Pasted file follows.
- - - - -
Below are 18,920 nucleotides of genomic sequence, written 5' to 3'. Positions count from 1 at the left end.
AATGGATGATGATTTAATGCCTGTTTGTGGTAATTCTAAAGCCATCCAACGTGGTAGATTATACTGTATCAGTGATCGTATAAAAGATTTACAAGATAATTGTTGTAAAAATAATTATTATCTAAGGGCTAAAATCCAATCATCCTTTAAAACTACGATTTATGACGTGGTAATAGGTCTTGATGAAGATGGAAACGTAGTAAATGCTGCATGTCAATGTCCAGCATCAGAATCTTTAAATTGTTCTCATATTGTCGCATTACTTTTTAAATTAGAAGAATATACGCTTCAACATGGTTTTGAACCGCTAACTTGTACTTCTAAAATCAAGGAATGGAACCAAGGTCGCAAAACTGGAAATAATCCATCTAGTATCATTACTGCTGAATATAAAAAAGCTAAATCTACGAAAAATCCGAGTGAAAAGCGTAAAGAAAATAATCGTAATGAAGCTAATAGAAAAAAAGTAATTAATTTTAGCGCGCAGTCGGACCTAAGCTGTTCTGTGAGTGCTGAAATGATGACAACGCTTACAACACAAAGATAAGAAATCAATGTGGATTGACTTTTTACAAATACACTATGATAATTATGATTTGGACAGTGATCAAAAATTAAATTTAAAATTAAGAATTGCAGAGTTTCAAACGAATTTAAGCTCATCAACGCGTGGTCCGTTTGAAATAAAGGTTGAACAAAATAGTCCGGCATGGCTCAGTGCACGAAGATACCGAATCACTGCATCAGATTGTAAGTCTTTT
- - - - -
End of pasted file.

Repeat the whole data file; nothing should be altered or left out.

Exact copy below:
Below are 18,920 nucleotides of genomic sequence, written 5' to 3'. Positions count from 1 at the left end.
AATGGATGATGATTTAATGCCTGTTTGTGGTAATTCTAAAGCCATCCAACGTGGTAGATTATACTGTATCAGTGATCGTATAAAAGATTTACAAGATAATTGTTGTAAAAATAATTATTATCTAAGGGCTAAAATCCAATCATCCTTTAAAACTACGATTTATGACGTGGTAATAGGTCTTGATGAAGATGGAAACGTAGTAAATGCTGCATGTCAATGTCCAGCATCAGAATCTTTAAATTGTTCTCATATTGTCGCATTACTTTTTAAATTAGAAGAATATACGCTTCAACATGGTTTTGAACCGCTAACTTGTACTTCTAAAATCAAGGAATGGAACCAAGGTCGCAAAACTGGAAATAATCCATCTAGTATCATTACTGCTGAATATAAAAAAGCTAAATCTACGAAAAATCCGAGTGAAAAGCGTAAAGAAAATAATCGTAATGAAGCTAATAGAAAAAAAGTAATTAATTTTAGCGCGCAGTCGGACCTAAGCTGTTCTGTGAGTGCTGAAATGATGACAACGCTTACAACACAAAGATAAGAAATCAATGTGGATTGACTTTTTACAAATACACTATGATAATTATGATTTGGACAGTGATCAAAAATTAAATTTAAAATTAAGAATTGCAGAGTTTCAAACGAATTTAAGCTCATCAACGCGTGGTCCGTTTGAAATAAAGGTTGAACAAAATAGTCCGGCATGGCTCAGTGCACGAAGATACCGAATCACTGCATCAGATTGTAAGTCTTTT